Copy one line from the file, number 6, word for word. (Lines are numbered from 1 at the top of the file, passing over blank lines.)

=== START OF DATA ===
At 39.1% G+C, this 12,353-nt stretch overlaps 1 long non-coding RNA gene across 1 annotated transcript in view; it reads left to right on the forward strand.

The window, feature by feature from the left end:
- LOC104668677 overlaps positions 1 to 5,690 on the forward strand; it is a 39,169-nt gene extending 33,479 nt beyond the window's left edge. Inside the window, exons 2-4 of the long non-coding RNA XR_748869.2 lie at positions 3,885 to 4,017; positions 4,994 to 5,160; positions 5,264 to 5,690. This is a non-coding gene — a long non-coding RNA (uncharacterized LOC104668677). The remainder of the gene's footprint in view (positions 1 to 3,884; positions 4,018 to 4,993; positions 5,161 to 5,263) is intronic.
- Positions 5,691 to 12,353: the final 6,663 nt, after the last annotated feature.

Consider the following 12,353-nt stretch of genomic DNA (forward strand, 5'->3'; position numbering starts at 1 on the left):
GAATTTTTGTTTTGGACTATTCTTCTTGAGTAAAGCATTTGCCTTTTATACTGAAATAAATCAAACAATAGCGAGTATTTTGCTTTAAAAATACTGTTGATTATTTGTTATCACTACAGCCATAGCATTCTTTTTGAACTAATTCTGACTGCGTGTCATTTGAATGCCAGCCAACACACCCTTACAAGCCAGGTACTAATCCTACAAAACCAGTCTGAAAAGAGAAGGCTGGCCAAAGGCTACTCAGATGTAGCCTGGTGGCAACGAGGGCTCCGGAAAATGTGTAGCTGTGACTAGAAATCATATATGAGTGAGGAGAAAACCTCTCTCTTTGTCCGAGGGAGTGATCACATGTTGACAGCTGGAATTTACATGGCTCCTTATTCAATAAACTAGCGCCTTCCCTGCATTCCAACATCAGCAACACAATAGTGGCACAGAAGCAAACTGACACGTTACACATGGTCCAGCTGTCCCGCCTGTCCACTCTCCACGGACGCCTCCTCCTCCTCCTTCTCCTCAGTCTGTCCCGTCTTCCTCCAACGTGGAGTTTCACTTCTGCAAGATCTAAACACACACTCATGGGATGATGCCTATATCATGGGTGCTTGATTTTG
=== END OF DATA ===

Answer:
GAATTTTTGTTTTGGACTATTCTTCTTGAGTAAAGCATTTGCCTTTTATACTGAAATAAATCAAACAATAGCGAGTATTTTGCTTTAAAAATACTGTTGATTATTTGTTATCACTACAGCCATAGCATTCTTTTTGAACTAATTCTGACTGCGTGTCATTTGAATGCCAGCCAACACACCCTTACAAGCCAGGTACTAATCCTACAAAACCAGTCTGAAAAGAGAAGGCTGGCCAAAGGCTACTCAGATGTAGCCTGGTGGCAACGAGGGCTCCGGAAAATGTGTAGCTGTGACTAGAAATCATATATGAGTGAGGAGAAAACCTCTCTCTTTGTCCGAGGGAGTGATCACATGTTGACAGCTGGAATTTACATGGCTCCTTATTCAATAAACTAGCGCCTTCCCTGCATTCCAACATCAGCAACACAATAGTGGCACAGAAGCAAACTGACACGTTACACATGGTCCAGCTGTCCCGCCTGTCCACTCTCCACGGACGCCTCCTCCTCCTCCTTCTCCTCAGTCTGTCCCGTCTTCCTCCAACGTGGAGTTTCACTTCTGCAAGATCTAAACACACACTCATGGGATGATGCCTATATCATGGGTGCTTGATTTTG